These trains are fantastic, and I wish Australia had one or two of these. Very comfortable – and fast (~260km/hr fast)! You even get a drink and a snack for free on board.

Once we arrived in Florence (Firenze), we caught a taxi to our home for the next 5 nights (Stone Lion Exclusive apartment – very nice by the way and definitely recommended). After checking in, we hit the streets for a look around. Saw lots of interesting buildings and architecture and wandered across the Ponte Vecchio,

before meandering through some markets.

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Anyone who has been to Florence will tell you, there is at least one leather outlet on every block and plenty of market stalls to buy your leather goods. There is plenty of variety and prices, I believe seem very reasonable. I picked up a lambswool lined leather coat (as it was freezing), a couple of pairs of shoes and a couple of hand bags. The leather rush may have gone to my head!

Firenze was amazing, I loved it from the moment we got there, even though the weather wasn’t kind. So many little streets and great architecture.

Our first full day in Firenze, we wandered aimlessly and visited San Lorenzo (the oldest church in Firenze, consecrated in 393).

On the way back to our apartment we managed to get lost. The streets of Florence twist and turn and I found it easy to become disoriented in this city, but that’s not necessarily a bad thing.

Day 2 we did a day trip to San Gimignano, Monteriggioni and Sienna, which also included a stop at a local family run winery for some wine tasting and lunch.

Day 3 we went to see David at the galleria dell’accademia,

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Michelangelo’s David

and checked out the Duomo (which I thought was more spectacular on the outside).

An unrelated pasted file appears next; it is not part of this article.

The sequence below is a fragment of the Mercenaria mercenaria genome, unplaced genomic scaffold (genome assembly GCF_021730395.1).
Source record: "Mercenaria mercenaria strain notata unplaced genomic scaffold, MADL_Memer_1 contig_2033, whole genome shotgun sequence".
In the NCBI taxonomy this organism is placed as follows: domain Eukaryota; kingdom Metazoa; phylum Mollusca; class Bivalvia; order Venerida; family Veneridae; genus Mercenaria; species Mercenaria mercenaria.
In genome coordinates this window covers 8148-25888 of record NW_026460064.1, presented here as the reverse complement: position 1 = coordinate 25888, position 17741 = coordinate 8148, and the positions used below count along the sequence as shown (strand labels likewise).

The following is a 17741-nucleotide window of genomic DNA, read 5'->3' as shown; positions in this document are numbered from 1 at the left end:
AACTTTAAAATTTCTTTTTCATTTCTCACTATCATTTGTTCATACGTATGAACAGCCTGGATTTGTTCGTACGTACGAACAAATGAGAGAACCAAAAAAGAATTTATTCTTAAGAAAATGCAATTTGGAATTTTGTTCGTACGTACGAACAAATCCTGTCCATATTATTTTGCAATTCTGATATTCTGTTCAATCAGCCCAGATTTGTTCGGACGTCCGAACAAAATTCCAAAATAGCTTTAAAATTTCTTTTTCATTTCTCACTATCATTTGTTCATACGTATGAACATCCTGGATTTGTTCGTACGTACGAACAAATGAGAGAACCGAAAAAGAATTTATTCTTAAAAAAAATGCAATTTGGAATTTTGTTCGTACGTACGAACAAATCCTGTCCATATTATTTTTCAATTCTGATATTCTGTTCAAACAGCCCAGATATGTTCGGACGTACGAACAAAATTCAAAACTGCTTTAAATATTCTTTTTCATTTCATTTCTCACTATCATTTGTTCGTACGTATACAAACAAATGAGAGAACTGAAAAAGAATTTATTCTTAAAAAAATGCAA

Day 4 we woke to snow ❄️ it was a freezing day, with snow, sleet and rain. We managed to visit the Bargello museum and see some more impressive sculptures.

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Donatello’s David

 

Later we went through the church across from where we were staying, the Basilica of Santa Croce, where Michelangelo, Rossini, Machiavelli, and Galileo Galilei are buried. This was an amazing church and very impressive (I personally liked it better than the Duomo).

And finally, did you know Pinocchio was born in Florence?

It would be lovely to one day return to Firenze, and spend a whole lot more time there, as there is so much more I would like to see.

Our last days in Milano, Italy

There is of course plenty to see in Milan, as in every large city. Just 5 days is not enough to discover all there is to see. I had a list of a few things that I prioritised as things I’d like to do. As I love history, and I’m a fan of old architecture, I thought a visit to Castle Sforza and a viewing of Leonardo’s Last Supper painting were worth the effort for me.

Day 4 – we really had nothing planned, so we caught the metro to Cairoli station, which is just a short walk to Castello Sforzesco. It’s free to get into the grounds and just €5 to get into the museums.

Heaps to see here, and the music museum is unlike anything I’ve ever seen, quite extraordinary.

I also particularly liked the tapestries!

Day 5 – what an interesting day for our last full day in Milan! First on the agenda was a visit to Leonardo’s Last Supper. If you want to see this famous painting, I highly recommend you book a tour. It’s a bit more expensive, but worth it; you get a good commentary on the painting, it’s history and restoration. To view the last supper, you are allowed into the room where it is displayed in groups of 30 people at a time (don’t worry – there is plenty of room and readily viewed from anywhere in the room) and for 15minutes only. Because visitor numbers are limited – this is another reason to book a group tour ticket. LastSupper-1LastSupper-2

After viewing the painting (which is housed in the refectory of theSanta Maria delle Grazie church), we took a look inside main church.

During our walk home we stumbled across some of the craziness that is fashion week in Milan.

And immediately after, we were witness to some street protest march (?political rally).

It was an event filled 5 days and we had a great time in Milano. Next stop Firenze!

A Visit to Houston

So, I am spending a couple of days in Houston with a friend.

Yesterday, after a 5 hour drive from Sherman, we took in some culture and visited the Museum of Fine Arts Houston

I was particularly taken by the Roman Vishniac photographic exhibition and his photographs of Jewish life in Eastern Europe. Many poignant and candid photos giving the viewer a real glimpse into a life that many of us can only image, particularly those taken in post war Berlin. I could have spent so much longer pouring over these images; it was fabulous.

I also got to enjoy some more classic paintings from the masters – Van Gogh, Picasso, Monet & Matisse.